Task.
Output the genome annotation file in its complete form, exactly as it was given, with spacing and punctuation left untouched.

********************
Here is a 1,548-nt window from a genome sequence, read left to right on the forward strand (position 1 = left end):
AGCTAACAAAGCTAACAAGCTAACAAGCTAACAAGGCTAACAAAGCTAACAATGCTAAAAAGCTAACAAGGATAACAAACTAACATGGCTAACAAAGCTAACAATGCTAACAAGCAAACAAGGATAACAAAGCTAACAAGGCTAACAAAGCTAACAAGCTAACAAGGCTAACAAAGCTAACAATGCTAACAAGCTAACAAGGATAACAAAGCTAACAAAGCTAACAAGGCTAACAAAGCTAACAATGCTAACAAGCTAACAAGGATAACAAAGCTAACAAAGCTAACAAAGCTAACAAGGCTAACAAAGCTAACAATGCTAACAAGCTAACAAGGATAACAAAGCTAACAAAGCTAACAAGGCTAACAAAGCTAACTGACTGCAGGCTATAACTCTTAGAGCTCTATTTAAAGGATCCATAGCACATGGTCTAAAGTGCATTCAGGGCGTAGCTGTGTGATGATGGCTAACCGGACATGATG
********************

Here is a 1,548-nt window from a genome sequence, read left to right on the forward strand (position 1 = left end):
AGCTAACAAAGCTAACAAGCTAACAAGCTAACAAGGCTAACAAAGCTAACAATGCTAAAAAGCTAACAAGGATAACAAACTAACATGGCTAACAAAGCTAACAATGCTAACAAGCAAACAAGGATAACAAAGCTAACAAGGCTAACAAAGCTAACAAGCTAACAAGGCTAACAAAGCTAACAATGCTAACAAGCTAACAAGGATAACAAAGCTAACAAAGCTAACAAGGCTAACAAAGCTAACAATGCTAACAAGCTAACAAGGATAACAAAGCTAACAAAGCTAACAAAGCTAACAAGGCTAACAAAGCTAACAATGCTAACAAGCTAACAAGGATAACAAAGCTAACAAAGCTAACAAGGCTAACAAAGCTAACTGACTGCAGGCTATAACTCTTAGAGCTCTATTTAAAGGATCCATAGCACATGGTCTAAAGTGCATTCAGGGCGTAGCTGTGTGATGATGGCTAACCGGACATGATG